Tasha Steelz made her Beyond debut against Karen Q and Deonna Purrazzo in a three way elimination match. There isn’t too much to say here, as the match followed a lot of your triple threat tropes and felt really contrived in parts. Steelz was the first one to go thanks to a Boston Crab by Q and crossface by Purrazzo being applied simultaneously. Purrazzo would catch Q with a sunset flip as Q was avoiding Purrazzo’s sunset flip. Not bad, but insignificant.
Six of the most absurd characters in Beyond Wrestling’s history converged in one match: Dan Barry, Swoggle, Johnny Cockstrong, Jarek 1:20, Dick Justice, and a man who hadn’t been seen in many years, “Sizzling” Stan Styles, complete with shake weight. The one element here is that Dan Barry was visibly upset to be put in this contest. He refused to partner up with Dick Justice and utilize any of his cop/detective humor, instead trying to wrestle all the competitors. There was dick biting, dick based offense, shake weight offense, fake guns, but Barry refused to participate. When the ring was cleared of all other competitors, Swoggle had Justice taken down after a suplex and toe stomp. While Swoggle was climbing the ropes, presumably for a Tadpole Splash, Barry knocked him down and took over with a Swanton Bomb on Justice for the win. This match didn’t go exactly as I expected, but I really liked the story behind it. If Bill Carr isn’t going to be around, Barry needs a direction as a singles competitor, and shedding the comedic elements is a good start to that. Doing so in a match surrounded by colorful comedy characters made it all the more effective. I come out of this very interested in what his future holds in store.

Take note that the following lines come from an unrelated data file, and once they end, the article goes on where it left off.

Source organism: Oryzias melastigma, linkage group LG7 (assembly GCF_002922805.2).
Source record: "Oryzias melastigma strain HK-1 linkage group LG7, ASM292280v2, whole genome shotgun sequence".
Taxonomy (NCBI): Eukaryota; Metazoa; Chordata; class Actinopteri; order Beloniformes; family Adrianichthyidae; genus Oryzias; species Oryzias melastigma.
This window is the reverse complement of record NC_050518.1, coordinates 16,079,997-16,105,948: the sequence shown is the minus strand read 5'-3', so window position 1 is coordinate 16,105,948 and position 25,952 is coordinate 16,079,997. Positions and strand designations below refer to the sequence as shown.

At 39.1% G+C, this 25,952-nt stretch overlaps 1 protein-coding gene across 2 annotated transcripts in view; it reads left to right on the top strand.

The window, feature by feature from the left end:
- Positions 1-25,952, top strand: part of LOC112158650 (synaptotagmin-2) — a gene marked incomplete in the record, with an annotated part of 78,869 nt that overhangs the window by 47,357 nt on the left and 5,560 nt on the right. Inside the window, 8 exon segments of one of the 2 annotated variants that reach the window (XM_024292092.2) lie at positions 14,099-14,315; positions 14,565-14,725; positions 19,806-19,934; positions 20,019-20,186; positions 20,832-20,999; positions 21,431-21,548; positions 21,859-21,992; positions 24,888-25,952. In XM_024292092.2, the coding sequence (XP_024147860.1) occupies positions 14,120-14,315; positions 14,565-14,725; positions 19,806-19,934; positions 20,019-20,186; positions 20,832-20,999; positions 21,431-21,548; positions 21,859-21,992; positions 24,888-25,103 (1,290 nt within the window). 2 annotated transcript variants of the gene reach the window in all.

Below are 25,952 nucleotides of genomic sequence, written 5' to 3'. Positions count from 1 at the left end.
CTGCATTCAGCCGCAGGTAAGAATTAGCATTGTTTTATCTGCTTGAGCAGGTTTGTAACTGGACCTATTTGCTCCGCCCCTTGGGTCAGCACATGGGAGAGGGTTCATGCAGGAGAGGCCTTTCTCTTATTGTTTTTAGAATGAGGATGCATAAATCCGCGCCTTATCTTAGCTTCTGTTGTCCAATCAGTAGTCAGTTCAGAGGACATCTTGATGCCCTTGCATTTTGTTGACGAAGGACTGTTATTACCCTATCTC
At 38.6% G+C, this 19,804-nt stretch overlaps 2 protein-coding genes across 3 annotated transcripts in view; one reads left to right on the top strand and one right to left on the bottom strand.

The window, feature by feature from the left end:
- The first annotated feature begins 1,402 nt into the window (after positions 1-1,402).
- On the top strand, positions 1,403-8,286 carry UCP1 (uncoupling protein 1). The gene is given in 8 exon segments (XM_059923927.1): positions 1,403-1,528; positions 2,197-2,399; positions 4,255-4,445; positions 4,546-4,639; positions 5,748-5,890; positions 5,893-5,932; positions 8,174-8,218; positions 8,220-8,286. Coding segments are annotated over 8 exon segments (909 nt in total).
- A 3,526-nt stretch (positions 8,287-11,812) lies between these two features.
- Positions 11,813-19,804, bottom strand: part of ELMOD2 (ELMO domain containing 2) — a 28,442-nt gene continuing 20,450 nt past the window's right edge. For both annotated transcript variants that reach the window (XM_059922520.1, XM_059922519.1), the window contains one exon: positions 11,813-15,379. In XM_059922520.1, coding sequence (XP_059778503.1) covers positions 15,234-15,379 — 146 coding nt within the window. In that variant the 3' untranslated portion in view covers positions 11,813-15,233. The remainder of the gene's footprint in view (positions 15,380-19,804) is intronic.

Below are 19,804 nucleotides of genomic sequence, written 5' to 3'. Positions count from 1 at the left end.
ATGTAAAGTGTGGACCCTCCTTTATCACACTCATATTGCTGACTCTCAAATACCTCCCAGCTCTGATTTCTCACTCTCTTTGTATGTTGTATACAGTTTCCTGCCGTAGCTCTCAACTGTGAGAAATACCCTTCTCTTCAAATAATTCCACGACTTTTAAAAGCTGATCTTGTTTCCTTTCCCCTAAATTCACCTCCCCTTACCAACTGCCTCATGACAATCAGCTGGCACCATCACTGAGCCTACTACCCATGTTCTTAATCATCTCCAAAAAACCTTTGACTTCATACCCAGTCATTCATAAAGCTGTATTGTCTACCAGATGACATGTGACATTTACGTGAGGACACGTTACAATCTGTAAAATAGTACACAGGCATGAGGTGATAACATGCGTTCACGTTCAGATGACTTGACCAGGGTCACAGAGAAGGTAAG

EYFBO have become the top team in Beyond Wrestling. Although Dijak still finds himself struggling to find footing as a singles competitor, his tag team with Mikey Webb is still relatively successful. Would it be possible for Dijak and Mikey, the American Destroyers, to defeat the best team in Beyond? They sure as heck tried their hardest, with Dijak trying to end things right at the jump, only for a misstep to allow EYFBO to corner his partner and do some damage. While neither team was able to truly “isolate” one of their opponents, it was clear that EYFBO did most of their damage to Mikey Webb while the Destroyers did most of their damage to Angel Ortiz. The two teams fought back and forth, tooth and nail, taking advantage of their openings but not being able to keep anyone down for a three count. EYFBO also showcased more tandem offense and ring presence, which makes sense given they’ve teamed for longer than their opposition. The Destroyers finally had Ortiz in the ring set-up for the American Destroyer. Ortiz took down Webb while Mike Draztik halted Dijak on the top rope. Ortiz grabbed Dijak and with Draztik hit their Blockbuster/powerbomb combo (the Street Sweeper), with Dijak crashing down onto Webb. Webb was covered, leading to EYFBO being victorious. The urgency both teams portrayed made this match, as it made everything they did seem that much more impactful and important. It also showed an inherent respect between the two teams because they knew defeating one another would not be easy.